GCSE Latin: cum clauses

cum Clauses

Formula: cum + subjunctive verb
Example: cum dominus domum rediisset, cenam optimam consumpsit.
When the master had returned home, he ate an excellent meal.

The conjunction cum can mean “when,” since,” or “although.” Choose the best translation in context.

These clauses can use the imperfect or pluperfect subjunctive: translate these tenses as usual.

Do not confuse this conjunction with the preposition cum (“with”). The latter must be followed by an ablative noun, and rarely starts a sentence.

Practice exercises

  1. cum in agris laborarem, magnum clamorem audivi.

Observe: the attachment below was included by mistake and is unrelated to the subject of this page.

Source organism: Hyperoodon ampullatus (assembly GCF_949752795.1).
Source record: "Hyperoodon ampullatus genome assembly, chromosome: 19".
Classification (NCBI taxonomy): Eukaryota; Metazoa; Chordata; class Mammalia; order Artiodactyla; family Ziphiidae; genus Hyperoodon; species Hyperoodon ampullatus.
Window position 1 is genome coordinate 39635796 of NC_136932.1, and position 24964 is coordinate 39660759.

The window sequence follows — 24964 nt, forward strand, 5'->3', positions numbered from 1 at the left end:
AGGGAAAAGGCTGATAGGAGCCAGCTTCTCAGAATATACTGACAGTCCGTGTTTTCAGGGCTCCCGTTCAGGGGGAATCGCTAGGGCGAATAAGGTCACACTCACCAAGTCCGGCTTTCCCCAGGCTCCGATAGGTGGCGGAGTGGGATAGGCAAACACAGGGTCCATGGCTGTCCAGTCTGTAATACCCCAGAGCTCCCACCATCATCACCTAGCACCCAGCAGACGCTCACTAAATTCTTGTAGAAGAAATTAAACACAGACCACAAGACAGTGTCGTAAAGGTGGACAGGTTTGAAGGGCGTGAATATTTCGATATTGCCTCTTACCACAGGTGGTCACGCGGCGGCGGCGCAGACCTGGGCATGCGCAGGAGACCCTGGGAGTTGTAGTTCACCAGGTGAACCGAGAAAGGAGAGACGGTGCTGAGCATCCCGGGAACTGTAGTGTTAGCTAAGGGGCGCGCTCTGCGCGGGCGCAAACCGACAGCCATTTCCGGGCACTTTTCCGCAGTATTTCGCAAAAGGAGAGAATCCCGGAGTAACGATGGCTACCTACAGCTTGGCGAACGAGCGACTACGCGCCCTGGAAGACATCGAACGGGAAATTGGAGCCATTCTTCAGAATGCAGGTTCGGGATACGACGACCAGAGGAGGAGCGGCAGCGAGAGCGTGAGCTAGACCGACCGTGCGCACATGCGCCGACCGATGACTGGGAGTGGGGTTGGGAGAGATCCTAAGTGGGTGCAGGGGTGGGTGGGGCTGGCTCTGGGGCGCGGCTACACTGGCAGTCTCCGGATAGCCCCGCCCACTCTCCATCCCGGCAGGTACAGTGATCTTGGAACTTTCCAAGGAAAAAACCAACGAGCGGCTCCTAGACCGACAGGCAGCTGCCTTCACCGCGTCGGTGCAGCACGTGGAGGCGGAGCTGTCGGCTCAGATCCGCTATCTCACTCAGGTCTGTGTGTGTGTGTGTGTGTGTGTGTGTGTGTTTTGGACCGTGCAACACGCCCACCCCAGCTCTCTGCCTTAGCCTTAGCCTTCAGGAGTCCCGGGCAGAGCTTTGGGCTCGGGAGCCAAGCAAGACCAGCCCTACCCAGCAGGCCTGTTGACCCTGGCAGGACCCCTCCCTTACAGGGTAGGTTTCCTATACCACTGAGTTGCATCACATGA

When I was working in the fields, I heard a loud noise.

  2. miles, cum multa vulnera accepisset, mortuus est.

    Since the soldier had received many wounds, he died.

  3. cum epistula accepta esset, de morte filii pater cognovit.

    When the letter had been received, the father learned about his son’s death.

  4. cum comites nostri in templo se celarent, canes feroces per forum ibat.

    While our companions were hiding in the temple, the savage dogs were going through the forum.

  5. imperator, cum multa vulnera accepisset, vixit.

    Although the general had received many wounds, he lived.

Jupiter and Juno

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